Karnataka Assembly polls: Social media data less of a concern in Indian politics than fake news, say experts

While the Cambridge Analytica scandal has created concerns over the breach of privacy by data firms, agencies providing election management services in the Karnataka elections say that social media is not at all useful in planning out election campaigns. "Social media data is not useful for any predictive analysis in the Indian political context because nearly 70 percent of India is off the grid," said Yeshma Nanjappa, corporate communication specialist at Bengaluru-based 5Forty3 Datalabs.

"Usage of data and analytics in this day and time is unavoidable and the process itself is irreversible. All debates about social media data leaks are mostly farcical," she added.

Abhishek Shukla, head of campaigns and CEO of Pollltics.in, a firm that specialises in election management services, said they collect data from firsthand sources through door-to-door surveys and rely on social media only to promote their clients' profiles. But political parties in Karnataka continue to battle misinformation and the spread of fake news while using social media as a political tool. Shukla said that several political parties in India, including the BJP are mandating that their party candidates are active on social media.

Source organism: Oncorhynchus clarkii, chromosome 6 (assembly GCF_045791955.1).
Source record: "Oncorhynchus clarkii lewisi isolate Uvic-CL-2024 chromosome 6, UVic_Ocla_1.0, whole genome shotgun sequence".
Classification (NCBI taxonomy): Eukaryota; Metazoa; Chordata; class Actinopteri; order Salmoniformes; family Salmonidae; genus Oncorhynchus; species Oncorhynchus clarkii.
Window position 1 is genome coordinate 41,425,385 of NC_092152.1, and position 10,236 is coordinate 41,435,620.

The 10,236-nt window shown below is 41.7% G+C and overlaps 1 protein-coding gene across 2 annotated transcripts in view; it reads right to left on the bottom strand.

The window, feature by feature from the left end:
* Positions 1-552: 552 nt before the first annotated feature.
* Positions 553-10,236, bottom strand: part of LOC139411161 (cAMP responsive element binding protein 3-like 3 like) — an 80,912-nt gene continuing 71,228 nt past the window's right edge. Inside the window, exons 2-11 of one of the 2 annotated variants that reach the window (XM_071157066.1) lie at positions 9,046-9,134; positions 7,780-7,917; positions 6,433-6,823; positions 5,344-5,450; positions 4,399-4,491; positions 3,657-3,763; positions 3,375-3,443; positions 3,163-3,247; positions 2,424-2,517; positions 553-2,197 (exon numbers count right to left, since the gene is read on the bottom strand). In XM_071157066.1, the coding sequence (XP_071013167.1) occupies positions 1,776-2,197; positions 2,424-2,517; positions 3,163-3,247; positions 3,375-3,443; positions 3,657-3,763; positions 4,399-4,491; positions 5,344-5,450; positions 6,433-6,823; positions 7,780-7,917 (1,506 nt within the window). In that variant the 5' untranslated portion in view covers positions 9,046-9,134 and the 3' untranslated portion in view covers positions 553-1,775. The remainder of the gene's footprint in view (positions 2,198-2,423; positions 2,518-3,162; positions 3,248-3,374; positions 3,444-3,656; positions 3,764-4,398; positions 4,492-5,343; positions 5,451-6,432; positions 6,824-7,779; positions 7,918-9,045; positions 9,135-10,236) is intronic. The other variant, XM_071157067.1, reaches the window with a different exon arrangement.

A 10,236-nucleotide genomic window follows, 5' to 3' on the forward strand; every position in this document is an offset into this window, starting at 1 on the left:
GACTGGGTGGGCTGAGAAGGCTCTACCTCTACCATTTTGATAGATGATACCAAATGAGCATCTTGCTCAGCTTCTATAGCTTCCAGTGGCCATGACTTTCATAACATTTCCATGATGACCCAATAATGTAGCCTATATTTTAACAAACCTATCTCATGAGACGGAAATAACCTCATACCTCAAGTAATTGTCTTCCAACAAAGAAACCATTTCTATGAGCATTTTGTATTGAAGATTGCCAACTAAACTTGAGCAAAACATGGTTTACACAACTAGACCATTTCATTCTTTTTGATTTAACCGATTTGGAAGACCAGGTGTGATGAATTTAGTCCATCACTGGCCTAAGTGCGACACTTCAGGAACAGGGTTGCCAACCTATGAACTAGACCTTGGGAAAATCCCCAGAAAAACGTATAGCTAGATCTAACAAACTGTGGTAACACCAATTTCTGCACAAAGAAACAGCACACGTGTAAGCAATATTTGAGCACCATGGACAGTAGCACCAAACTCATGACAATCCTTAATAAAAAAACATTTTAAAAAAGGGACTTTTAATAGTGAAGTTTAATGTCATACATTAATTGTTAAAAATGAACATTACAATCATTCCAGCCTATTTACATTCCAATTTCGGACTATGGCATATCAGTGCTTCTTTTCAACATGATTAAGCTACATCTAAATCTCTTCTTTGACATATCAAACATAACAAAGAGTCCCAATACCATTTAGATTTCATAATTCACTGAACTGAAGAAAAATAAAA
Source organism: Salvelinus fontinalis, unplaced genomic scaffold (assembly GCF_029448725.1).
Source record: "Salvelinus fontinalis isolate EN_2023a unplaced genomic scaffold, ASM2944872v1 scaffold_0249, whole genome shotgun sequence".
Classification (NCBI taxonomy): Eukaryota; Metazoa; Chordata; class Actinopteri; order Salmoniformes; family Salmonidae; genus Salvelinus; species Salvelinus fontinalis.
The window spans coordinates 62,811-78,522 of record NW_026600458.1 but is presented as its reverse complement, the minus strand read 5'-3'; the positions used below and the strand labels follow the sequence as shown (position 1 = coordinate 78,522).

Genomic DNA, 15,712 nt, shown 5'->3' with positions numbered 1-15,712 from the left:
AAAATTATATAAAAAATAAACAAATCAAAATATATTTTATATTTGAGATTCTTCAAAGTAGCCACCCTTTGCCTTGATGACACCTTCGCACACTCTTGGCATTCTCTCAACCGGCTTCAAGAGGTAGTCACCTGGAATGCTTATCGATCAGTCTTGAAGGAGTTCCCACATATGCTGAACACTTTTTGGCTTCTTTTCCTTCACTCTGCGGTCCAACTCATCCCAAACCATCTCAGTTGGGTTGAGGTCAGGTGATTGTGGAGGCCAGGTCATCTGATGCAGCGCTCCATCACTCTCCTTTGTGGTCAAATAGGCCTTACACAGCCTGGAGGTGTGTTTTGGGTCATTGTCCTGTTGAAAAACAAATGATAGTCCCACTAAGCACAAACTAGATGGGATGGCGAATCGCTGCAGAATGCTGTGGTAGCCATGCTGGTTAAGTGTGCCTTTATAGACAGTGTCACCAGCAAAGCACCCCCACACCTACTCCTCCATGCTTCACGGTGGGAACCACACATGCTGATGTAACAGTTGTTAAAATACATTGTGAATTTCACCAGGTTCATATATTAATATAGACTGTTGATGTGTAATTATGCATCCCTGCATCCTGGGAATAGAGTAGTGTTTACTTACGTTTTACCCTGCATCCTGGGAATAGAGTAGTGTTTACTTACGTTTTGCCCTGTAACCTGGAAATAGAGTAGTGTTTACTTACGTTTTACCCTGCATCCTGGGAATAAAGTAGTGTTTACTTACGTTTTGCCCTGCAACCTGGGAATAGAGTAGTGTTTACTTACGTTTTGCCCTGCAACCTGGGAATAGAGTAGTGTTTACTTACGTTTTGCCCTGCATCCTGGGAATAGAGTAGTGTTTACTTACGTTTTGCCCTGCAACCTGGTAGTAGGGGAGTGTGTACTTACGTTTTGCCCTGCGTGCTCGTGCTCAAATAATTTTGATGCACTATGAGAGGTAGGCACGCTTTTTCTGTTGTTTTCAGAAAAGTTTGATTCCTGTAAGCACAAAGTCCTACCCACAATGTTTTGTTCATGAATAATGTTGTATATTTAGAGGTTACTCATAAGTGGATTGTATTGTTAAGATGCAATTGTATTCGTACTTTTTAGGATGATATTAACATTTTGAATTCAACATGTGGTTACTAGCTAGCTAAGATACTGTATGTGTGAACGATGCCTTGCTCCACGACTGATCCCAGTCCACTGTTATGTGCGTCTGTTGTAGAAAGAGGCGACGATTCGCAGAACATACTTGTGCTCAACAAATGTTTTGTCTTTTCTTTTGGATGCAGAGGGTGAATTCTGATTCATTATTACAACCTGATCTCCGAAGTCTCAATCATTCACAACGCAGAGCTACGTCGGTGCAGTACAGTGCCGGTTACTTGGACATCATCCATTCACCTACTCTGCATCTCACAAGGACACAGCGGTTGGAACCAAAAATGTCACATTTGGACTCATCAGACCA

"The main problem is that nowadays social media has become a buzzword and every candidate wants a good social media campaign and we support them on that part as well," he said.

Shukla added that as they work at a micro-level for individual candidates, data gathered through social media does not play a very important role. "For such micro-level campaigns, we prefer primary data sources because they are more reliable. Data purchased from analytics firms is not always reliable. Sometimes the data provided is old and does not represent the current situation. Besides, in several instances, the data provided might be doctored," said Shukla, who was associated with the Aam Aadmi Party for a few years before starting his venture.

Representational image. Reuters

Representational image. Reuters